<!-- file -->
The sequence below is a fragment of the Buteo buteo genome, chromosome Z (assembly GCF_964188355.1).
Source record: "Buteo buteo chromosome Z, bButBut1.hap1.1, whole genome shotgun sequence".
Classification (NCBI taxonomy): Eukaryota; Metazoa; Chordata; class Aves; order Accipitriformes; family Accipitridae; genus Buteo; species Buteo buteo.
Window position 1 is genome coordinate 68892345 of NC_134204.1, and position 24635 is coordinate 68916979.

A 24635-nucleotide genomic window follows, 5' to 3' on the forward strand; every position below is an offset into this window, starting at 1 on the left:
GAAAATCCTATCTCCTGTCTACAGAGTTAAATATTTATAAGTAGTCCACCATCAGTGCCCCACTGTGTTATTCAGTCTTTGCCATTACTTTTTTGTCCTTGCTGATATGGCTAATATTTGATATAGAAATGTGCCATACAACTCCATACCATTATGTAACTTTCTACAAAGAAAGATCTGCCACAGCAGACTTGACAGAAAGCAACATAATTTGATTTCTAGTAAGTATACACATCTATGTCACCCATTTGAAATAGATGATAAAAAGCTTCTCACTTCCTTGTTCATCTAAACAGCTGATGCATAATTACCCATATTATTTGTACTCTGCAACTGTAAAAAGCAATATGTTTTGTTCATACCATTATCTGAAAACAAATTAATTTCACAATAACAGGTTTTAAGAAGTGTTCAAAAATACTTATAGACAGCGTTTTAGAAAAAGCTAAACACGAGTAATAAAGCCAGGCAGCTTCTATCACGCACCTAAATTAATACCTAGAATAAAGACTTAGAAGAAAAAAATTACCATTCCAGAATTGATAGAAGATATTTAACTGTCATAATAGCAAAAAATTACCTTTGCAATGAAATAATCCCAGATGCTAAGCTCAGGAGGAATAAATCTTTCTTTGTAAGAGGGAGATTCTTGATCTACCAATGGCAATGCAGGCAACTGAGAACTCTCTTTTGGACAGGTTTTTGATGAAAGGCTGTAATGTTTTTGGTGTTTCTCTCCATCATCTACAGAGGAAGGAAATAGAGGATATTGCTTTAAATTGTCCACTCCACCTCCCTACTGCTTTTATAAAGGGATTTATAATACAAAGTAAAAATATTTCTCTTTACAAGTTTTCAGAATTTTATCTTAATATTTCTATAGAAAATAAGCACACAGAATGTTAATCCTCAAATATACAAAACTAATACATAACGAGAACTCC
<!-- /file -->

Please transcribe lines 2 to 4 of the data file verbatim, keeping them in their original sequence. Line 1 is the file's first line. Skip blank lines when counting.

Source record: "Buteo buteo chromosome Z, bButBut1.hap1.1, whole genome shotgun sequence".
Classification (NCBI taxonomy): Eukaryota; Metazoa; Chordata; class Aves; order Accipitriformes; family Accipitridae; genus Buteo; species Buteo buteo.
Window position 1 is genome coordinate 68892345 of NC_134204.1, and position 24635 is coordinate 68916979.